Following on the heels of Making a Murderer‘s controversial “confession” scenes, Netflix is running a new original series exploring the dangers of possibly false confessions called The Confession Tapes. The first two episodes prominently feature a controversial police procedure known as “Mr. Big.”
What is Mr. Big? How do Mr. Big stings work? What’s the history of them? (Warning: There are plot spoilers ahead).
First the background on Mr. Big and The Confession Tapes on Netflix.
The first two episodes of the seven-part Netflix series focus on the convictions of two friends, Sebastian Burns and Atif Rafay, for the murders of Rafay’s father, mother, and sister in 1994 in Washington State when they were 18. Burns and Rafay were convicted in King County in large part, according to the show, because of the Royal Canadian Mounted Police’ use of the “Mr. Big” technique on them (they had gone to Canada after the murders.) Unlike Making a Murderer, The Confession Tapes then switches to other cases for the remaining episodes of season 1, which just began streaming on Netflix.
According to The Globe and Mail, “Research suggests false confessions are involved in roughly a quarter of all wrongful convictions. The Mr. Big strategy is banned in the U.S., Britain and Germany, among other places.”
How It Works
The Mr. Big procedure involves undercover cops posing as mobsters or underworld bosses and then interacting with the target, in this case Burns and then, later, Rafay. The goal of the sting is to see if the targets will confide in the pretend mobsters about their supposed crimes.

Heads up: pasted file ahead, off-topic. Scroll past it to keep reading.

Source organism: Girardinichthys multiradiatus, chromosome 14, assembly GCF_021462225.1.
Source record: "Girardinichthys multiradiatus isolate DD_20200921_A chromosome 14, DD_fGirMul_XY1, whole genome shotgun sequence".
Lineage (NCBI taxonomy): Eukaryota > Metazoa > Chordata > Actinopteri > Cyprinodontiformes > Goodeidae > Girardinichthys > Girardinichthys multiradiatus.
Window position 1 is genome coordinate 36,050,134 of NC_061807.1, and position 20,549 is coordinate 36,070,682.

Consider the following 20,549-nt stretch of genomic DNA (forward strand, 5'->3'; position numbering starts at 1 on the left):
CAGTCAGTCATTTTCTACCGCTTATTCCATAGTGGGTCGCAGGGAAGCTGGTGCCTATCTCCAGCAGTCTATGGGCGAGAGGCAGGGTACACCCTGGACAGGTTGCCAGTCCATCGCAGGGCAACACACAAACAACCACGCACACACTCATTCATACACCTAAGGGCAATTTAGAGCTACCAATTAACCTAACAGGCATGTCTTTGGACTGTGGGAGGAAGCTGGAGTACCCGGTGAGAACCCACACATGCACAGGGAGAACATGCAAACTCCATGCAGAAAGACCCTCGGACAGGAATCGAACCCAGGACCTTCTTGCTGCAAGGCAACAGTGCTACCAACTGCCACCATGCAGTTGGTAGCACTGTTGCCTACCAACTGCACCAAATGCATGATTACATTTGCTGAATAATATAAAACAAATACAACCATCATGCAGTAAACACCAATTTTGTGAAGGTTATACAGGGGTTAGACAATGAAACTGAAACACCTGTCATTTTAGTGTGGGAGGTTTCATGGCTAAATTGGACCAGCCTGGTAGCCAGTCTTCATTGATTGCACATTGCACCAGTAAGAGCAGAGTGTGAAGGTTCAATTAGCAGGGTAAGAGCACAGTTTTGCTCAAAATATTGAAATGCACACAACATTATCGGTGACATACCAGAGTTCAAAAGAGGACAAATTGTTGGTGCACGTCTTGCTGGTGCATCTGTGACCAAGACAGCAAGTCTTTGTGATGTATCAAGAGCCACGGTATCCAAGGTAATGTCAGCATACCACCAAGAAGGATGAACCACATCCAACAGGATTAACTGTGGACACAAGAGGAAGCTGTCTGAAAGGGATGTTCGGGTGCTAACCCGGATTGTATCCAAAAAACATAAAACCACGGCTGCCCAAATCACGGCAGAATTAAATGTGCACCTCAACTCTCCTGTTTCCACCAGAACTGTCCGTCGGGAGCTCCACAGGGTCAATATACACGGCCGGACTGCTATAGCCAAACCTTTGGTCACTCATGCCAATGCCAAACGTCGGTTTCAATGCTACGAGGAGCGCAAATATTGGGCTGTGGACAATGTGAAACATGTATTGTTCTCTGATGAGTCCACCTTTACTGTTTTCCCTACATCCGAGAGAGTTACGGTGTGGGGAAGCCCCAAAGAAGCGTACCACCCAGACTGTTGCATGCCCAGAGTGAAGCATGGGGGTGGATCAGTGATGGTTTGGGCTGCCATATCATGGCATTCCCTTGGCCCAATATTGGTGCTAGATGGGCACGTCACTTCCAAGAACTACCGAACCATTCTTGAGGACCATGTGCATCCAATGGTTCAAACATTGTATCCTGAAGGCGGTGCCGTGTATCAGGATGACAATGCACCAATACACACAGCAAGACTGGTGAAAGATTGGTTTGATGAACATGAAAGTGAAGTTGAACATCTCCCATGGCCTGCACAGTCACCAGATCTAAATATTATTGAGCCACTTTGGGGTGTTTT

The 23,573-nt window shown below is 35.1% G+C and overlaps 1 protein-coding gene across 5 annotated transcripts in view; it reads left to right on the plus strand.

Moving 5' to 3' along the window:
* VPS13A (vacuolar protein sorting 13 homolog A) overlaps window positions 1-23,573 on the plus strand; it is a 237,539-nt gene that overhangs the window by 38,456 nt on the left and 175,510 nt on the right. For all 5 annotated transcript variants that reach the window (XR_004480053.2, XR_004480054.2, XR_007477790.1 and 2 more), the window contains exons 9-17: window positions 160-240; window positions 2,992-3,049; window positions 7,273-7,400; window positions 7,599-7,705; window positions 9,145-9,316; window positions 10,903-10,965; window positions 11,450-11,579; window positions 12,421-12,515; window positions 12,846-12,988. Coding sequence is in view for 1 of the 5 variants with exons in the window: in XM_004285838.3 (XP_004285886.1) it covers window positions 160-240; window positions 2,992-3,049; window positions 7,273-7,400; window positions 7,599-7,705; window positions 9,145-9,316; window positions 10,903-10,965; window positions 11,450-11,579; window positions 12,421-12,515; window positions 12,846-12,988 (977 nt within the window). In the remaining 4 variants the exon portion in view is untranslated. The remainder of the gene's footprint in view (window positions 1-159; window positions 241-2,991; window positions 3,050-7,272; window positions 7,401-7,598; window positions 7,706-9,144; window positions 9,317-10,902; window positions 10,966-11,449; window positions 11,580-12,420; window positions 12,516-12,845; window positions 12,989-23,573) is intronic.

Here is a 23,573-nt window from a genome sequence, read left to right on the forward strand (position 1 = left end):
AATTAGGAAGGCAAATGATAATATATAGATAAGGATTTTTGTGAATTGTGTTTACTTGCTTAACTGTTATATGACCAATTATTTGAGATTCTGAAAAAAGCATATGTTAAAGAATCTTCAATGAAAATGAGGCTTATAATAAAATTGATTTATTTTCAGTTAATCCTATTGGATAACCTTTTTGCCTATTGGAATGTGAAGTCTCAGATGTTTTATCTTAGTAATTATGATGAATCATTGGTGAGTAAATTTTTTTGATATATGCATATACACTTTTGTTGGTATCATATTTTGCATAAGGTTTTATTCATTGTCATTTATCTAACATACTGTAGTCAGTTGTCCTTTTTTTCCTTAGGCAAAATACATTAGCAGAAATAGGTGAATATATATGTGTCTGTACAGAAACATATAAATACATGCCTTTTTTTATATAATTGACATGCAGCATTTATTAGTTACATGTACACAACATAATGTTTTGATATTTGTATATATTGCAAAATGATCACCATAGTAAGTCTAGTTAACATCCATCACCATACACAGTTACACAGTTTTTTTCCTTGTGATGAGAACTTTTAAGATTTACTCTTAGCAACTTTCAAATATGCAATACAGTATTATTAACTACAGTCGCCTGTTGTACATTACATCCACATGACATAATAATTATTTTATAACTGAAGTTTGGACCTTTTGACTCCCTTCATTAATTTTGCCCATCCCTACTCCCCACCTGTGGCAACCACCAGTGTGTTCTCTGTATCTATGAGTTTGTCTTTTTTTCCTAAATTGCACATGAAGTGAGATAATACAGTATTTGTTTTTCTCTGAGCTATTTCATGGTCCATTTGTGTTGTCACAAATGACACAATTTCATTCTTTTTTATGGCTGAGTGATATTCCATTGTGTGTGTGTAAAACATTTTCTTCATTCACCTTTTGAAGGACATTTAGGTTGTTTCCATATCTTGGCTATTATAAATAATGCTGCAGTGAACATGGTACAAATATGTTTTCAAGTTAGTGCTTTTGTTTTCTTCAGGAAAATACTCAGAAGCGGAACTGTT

The procedure works in part because the targets are promised something for the confession; in this case, the Mounties posing as two underworld figures named “Gary” and “Al” said they could get rid of evidence that was outlined in a faked police report against the two in the murders of the Rafay family, all of whom were found bludgeoned to death with a baseball bat inside their home.
Burns and Rafay ended up confessing to the murders on the videotape as a result of the Mr. Big sting, but they said in court that they are innocent, and Netflix says that police didn’t give enough credence to information that an Islamic group known as al-Fuqra might have been involved in the slayings instead.
According to The Toronto Star, the Mr. Big technique was created in the 1990s in Canada and “is an undercover operation aimed at obtaining a confession from a suspect, often someone police believe is responsible for a crime but have little evidence against. Often used in cold cases, the subterfuge involves convincing the target of the sting that he is consorting with criminals and must confess to a serious crime — usually to the boss, Mr. Big — to gain trust and entry into the criminal group.” Al Haslett, of the RCMP, now retired, was one of its creators and told CBC, “[We] seek the truth. We don’t go there, we don’t wake up in the morning and say ‘we’re going to get confessions.’”
CBC explained the sting procedure this way: “The operation involves undercover cops forming a phony criminal gang to solve murders (usually cold cases). After months of studying a suspects daily activities, an undercover officer posing as a gang member ‘accidentally’ befriends the suspect. Next, the suspect is offered easy odd jobs with the criminal such as driving a car from one city to another, or making bank deposits. The suspect is paid up to thousands of dollars for these tasks. Eventually, once the suspect trusts the gang, they are introduced to the crime gang’s boss – Mr. Big.”
Critics say that targets will confess to things that they didn’t do because they want to belong, profit or feel pressured or afraid.
Among other exchanges, the taped “confession” with Burns includes this passage, according to CBC: